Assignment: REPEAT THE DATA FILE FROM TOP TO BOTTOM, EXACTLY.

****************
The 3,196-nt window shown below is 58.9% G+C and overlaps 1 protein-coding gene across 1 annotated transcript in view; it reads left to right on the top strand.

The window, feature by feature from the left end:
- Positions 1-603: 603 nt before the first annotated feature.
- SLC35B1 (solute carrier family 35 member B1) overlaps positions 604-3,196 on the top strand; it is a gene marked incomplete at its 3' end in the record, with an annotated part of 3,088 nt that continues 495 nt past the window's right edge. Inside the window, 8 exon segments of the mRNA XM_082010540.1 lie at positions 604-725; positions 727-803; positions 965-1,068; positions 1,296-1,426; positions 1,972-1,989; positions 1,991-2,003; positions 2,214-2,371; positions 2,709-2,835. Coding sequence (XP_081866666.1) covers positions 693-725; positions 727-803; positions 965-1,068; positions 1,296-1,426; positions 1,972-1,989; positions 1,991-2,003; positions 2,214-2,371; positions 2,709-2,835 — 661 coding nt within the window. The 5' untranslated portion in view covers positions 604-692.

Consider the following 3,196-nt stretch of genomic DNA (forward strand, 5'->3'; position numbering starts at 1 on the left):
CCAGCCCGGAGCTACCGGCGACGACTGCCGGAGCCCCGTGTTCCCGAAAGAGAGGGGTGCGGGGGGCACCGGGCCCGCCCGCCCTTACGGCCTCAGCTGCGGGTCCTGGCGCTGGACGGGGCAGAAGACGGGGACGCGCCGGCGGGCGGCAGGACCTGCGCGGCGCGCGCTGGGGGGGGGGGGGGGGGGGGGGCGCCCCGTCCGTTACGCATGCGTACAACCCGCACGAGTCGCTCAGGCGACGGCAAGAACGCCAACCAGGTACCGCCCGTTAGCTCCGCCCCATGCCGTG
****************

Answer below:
The 3,196-nt window shown below is 58.9% G+C and overlaps 1 protein-coding gene across 1 annotated transcript in view; it reads left to right on the top strand.

The window, feature by feature from the left end:
- Positions 1-603: 603 nt before the first annotated feature.
- SLC35B1 (solute carrier family 35 member B1) overlaps positions 604-3,196 on the top strand; it is a gene marked incomplete at its 3' end in the record, with an annotated part of 3,088 nt that continues 495 nt past the window's right edge. Inside the window, 8 exon segments of the mRNA XM_082010540.1 lie at positions 604-725; positions 727-803; positions 965-1,068; positions 1,296-1,426; positions 1,972-1,989; positions 1,991-2,003; positions 2,214-2,371; positions 2,709-2,835. Coding sequence (XP_081866666.1) covers positions 693-725; positions 727-803; positions 965-1,068; positions 1,296-1,426; positions 1,972-1,989; positions 1,991-2,003; positions 2,214-2,371; positions 2,709-2,835 — 661 coding nt within the window. The 5' untranslated portion in view covers positions 604-692.

Consider the following 3,196-nt stretch of genomic DNA (forward strand, 5'->3'; position numbering starts at 1 on the left):
CCAGCCCGGAGCTACCGGCGACGACTGCCGGAGCCCCGTGTTCCCGAAAGAGAGGGGTGCGGGGGGCACCGGGCCCGCCCGCCCTTACGGCCTCAGCTGCGGGTCCTGGCGCTGGACGGGGCAGAAGACGGGGACGCGCCGGCGGGCGGCAGGACCTGCGCGGCGCGCGCTGGGGGGGGGGGGGGGGGGGGGGCGCCCCGTCCGTTACGCATGCGTACAACCCGCACGAGTCGCTCAGGCGACGGCAAGAACGCCAACCAGGTACCGCCCGTTAGCTCCGCCCCATGCCGTG